Talks on property tax tweaks could re-balance education fundingPIERRE — Business and agriculture lobbyists told a legislative panel Monday that informal talks are under way about adjusting tax levies for general education in South Dakota to produce a different financial relationship between the tax burdens on agriculture and commercial properties and owner-occupied homes.
By: Bob Mercer, Republic Capitol Bureau
PIERRE — Business and agriculture lobbyists told a legislative panel Monday that informal talks are under way about adjusting tax levies for general education in South Dakota to produce a different financial relationship between the tax burdens on agriculture and commercial properties and owner-occupied homes.
But, they said, those adjustments shouldn’t be considered until the 2014 session or after.
Their comments came during a public hearing by the House Appropriations Committee on the general-education levies necessary to provide a 3 percent increase in the per-student allocation from state funding and local property taxes payable in 2014.
Agriculture property values are expected to increase by about 10 percent, triggering a decrease in the general-education levy on agricultural property.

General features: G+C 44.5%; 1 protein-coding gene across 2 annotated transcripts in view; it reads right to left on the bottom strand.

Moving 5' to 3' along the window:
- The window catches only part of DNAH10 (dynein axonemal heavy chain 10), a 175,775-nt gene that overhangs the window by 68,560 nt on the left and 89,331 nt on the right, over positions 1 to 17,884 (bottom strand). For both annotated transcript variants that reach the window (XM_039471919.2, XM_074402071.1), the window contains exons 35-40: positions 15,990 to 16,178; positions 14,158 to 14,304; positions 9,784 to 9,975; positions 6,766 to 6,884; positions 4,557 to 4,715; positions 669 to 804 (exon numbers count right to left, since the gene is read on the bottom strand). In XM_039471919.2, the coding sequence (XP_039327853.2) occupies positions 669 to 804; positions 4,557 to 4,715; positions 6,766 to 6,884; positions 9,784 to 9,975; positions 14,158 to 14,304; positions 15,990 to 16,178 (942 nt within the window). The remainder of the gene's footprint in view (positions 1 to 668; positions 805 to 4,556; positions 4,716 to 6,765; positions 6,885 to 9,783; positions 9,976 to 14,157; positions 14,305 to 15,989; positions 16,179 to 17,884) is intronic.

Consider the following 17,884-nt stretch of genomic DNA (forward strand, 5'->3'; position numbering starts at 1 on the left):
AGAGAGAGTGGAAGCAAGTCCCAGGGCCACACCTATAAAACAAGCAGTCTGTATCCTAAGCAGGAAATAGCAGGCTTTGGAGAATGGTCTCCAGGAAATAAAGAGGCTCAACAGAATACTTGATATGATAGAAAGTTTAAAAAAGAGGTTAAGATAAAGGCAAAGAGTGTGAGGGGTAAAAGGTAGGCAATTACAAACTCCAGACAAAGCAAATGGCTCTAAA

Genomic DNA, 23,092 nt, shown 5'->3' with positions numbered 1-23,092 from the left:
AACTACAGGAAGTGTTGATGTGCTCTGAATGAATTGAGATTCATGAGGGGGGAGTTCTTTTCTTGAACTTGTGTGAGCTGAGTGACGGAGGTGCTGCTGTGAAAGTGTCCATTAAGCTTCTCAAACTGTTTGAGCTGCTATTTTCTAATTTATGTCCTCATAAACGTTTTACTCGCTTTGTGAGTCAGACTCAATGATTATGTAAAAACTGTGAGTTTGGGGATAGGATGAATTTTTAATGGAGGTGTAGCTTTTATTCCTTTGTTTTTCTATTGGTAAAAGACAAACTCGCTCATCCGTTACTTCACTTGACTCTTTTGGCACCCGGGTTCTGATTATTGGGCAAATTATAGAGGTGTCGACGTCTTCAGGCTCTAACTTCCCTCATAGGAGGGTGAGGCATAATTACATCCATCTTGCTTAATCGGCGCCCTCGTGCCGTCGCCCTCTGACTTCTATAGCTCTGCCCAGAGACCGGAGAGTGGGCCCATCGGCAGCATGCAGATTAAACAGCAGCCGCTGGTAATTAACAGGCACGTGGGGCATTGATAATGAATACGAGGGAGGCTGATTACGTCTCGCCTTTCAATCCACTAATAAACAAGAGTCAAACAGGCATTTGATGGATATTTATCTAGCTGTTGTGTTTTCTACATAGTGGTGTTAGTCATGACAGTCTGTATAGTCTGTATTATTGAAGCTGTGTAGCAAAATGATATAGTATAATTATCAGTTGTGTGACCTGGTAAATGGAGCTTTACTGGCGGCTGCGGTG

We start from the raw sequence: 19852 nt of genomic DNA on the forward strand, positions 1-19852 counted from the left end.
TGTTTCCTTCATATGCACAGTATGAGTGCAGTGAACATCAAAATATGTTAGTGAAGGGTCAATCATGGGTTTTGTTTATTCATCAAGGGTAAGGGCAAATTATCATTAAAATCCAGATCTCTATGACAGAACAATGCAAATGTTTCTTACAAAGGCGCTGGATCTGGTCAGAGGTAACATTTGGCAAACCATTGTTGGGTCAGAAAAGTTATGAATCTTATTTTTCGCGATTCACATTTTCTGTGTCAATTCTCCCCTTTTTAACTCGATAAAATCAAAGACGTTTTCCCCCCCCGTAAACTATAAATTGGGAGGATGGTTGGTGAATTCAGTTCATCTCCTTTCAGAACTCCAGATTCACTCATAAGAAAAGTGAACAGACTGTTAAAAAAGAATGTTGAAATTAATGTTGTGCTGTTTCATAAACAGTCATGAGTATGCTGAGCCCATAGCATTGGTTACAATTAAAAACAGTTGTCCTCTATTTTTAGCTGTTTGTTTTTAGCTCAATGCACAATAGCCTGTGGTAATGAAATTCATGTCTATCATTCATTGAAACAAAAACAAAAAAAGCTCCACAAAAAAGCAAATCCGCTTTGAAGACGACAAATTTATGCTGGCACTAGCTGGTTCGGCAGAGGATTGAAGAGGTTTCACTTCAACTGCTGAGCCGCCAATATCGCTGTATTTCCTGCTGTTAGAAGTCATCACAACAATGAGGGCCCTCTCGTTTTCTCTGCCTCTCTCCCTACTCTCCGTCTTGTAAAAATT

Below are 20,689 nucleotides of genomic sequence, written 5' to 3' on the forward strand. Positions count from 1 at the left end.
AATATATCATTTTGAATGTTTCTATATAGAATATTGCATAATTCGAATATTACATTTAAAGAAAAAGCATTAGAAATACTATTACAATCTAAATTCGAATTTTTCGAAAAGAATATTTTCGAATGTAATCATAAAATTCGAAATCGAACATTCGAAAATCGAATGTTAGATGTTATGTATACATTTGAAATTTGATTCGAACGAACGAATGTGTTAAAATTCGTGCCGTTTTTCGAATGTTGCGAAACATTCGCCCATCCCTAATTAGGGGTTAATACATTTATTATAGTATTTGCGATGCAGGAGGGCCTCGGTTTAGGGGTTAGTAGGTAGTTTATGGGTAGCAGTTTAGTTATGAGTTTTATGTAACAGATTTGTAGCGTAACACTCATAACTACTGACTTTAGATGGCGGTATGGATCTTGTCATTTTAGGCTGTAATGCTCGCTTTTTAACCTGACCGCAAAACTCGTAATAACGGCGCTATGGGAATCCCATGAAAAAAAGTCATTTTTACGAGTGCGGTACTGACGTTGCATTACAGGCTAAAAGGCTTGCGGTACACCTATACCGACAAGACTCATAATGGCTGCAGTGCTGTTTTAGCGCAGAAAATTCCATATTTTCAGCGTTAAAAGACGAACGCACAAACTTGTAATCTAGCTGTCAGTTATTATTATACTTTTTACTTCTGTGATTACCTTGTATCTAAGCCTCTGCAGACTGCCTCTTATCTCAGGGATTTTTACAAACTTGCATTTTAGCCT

Taxable values for owner-occupied homes and commercial property are expected to be flat, according to Jim Terwilliger, economist for the state Bureau of Finance and Management.
Terwilliger said the general-education levies on those two categories of property consequently would need to increase under the proposed changes in SB 28, the Daugaard administration’s levies bill.
Sen. Stan Adelstein, R-Rapid City, told the House panel it’s ridiculous that people pay twice as much tax on their homes for public schools as agriculture property owners do.
Adelstein wants to shift some of the burden from homeowners to agricultural property, by increasing the general-education levy on agricultural property and reducing the levy for owner-occupied homes, while raising the same total amount from property taxes for schools.
South Dakota Farm Bureau lobbyist Mike Held said “his back of the envelope math” indicates the Adelstein proposal would shift about $16.5 million of taxes from owner-occupied home owners to agricultural property owners.
Held said the goal in waiting a year is to “do it right” rather than “doing it on the fly” this year. “That’s the discussion we’ve had with the business community,” he said.
David Owen, president for the South Dakota Chamber of Commerce and Industry, spoke in favor of the current system.
He said the chamber supported the 18.5 percent requirement placed on agriculture’s share of general-education property taxes in 2009.
Owen said there is time but “not in this session” to work on re-balancing the categories of property.
Held said talks are under way with business groups about the agricultural cap. “We agree it should happen next year,” Held said.